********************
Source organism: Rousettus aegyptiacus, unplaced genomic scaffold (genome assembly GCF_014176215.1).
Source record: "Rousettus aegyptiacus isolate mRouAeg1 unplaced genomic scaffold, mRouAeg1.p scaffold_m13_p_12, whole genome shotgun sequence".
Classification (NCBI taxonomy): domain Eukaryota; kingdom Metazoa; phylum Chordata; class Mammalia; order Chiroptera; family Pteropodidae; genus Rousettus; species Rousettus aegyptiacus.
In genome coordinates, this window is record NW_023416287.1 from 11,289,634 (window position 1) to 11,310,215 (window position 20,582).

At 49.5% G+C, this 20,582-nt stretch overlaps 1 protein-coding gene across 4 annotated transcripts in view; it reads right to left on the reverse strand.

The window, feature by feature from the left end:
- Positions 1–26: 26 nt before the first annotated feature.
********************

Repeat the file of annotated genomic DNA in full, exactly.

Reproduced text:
Source organism: Rousettus aegyptiacus, unplaced genomic scaffold (genome assembly GCF_014176215.1).
Source record: "Rousettus aegyptiacus isolate mRouAeg1 unplaced genomic scaffold, mRouAeg1.p scaffold_m13_p_12, whole genome shotgun sequence".
Classification (NCBI taxonomy): domain Eukaryota; kingdom Metazoa; phylum Chordata; class Mammalia; order Chiroptera; family Pteropodidae; genus Rousettus; species Rousettus aegyptiacus.
In genome coordinates, this window is record NW_023416287.1 from 11,289,634 (window position 1) to 11,310,215 (window position 20,582).

At 49.5% G+C, this 20,582-nt stretch overlaps 1 protein-coding gene across 4 annotated transcripts in view; it reads right to left on the reverse strand.

The window, feature by feature from the left end:
- Positions 1–26: 26 nt before the first annotated feature.